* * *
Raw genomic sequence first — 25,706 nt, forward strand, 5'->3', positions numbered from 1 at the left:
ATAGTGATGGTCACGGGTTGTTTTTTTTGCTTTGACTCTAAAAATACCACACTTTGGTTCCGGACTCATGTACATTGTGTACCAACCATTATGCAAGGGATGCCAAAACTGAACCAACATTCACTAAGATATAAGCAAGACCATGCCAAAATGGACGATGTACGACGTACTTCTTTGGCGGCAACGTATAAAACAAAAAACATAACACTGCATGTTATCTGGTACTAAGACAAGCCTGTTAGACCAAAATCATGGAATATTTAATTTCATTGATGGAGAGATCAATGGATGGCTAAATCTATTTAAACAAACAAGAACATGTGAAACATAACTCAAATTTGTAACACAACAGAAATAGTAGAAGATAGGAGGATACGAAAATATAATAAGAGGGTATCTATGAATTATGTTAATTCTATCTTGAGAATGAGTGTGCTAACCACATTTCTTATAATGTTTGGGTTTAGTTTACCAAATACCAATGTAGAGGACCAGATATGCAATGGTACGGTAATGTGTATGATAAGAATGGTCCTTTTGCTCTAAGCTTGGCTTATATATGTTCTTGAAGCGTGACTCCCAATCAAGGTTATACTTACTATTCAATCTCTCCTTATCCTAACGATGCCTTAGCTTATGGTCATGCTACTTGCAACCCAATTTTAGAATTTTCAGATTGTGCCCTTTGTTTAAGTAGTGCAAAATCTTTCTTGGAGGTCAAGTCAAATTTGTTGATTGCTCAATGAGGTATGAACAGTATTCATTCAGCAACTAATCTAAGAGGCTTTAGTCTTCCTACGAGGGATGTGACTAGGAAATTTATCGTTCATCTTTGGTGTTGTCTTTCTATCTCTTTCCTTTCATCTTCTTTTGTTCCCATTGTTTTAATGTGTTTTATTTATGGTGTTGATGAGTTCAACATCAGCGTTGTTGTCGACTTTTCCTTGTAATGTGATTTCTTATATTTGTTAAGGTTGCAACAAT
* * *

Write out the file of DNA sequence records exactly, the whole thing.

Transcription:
Raw genomic sequence first — 25,706 nt, forward strand, 5'->3', positions numbered from 1 at the left:
ATAGTGATGGTCACGGGTTGTTTTTTTTGCTTTGACTCTAAAAATACCACACTTTGGTTCCGGACTCATGTACATTGTGTACCAACCATTATGCAAGGGATGCCAAAACTGAACCAACATTCACTAAGATATAAGCAAGACCATGCCAAAATGGACGATGTACGACGTACTTCTTTGGCGGCAACGTATAAAACAAAAAACATAACACTGCATGTTATCTGGTACTAAGACAAGCCTGTTAGACCAAAATCATGGAATATTTAATTTCATTGATGGAGAGATCAATGGATGGCTAAATCTATTTAAACAAACAAGAACATGTGAAACATAACTCAAATTTGTAACACAACAGAAATAGTAGAAGATAGGAGGATACGAAAATATAATAAGAGGGTATCTATGAATTATGTTAATTCTATCTTGAGAATGAGTGTGCTAACCACATTTCTTATAATGTTTGGGTTTAGTTTACCAAATACCAATGTAGAGGACCAGATATGCAATGGTACGGTAATGTGTATGATAAGAATGGTCCTTTTGCTCTAAGCTTGGCTTATATATGTTCTTGAAGCGTGACTCCCAATCAAGGTTATACTTACTATTCAATCTCTCCTTATCCTAACGATGCCTTAGCTTATGGTCATGCTACTTGCAACCCAATTTTAGAATTTTCAGATTGTGCCCTTTGTTTAAGTAGTGCAAAATCTTTCTTGGAGGTCAAGTCAAATTTGTTGATTGCTCAATGAGGTATGAACAGTATTCATTCAGCAACTAATCTAAGAGGCTTTAGTCTTCCTACGAGGGATGTGACTAGGAAATTTATCGTTCATCTTTGGTGTTGTCTTTCTATCTCTTTCCTTTCATCTTCTTTTGTTCCCATTGTTTTAATGTGTTTTATTTATGGTGTTGATGAGTTCAACATCAGCGTTGTTGTCGACTTTTCCTTGTAATGTGATTTCTTATATTTGTTAAGGTTGCAACAAT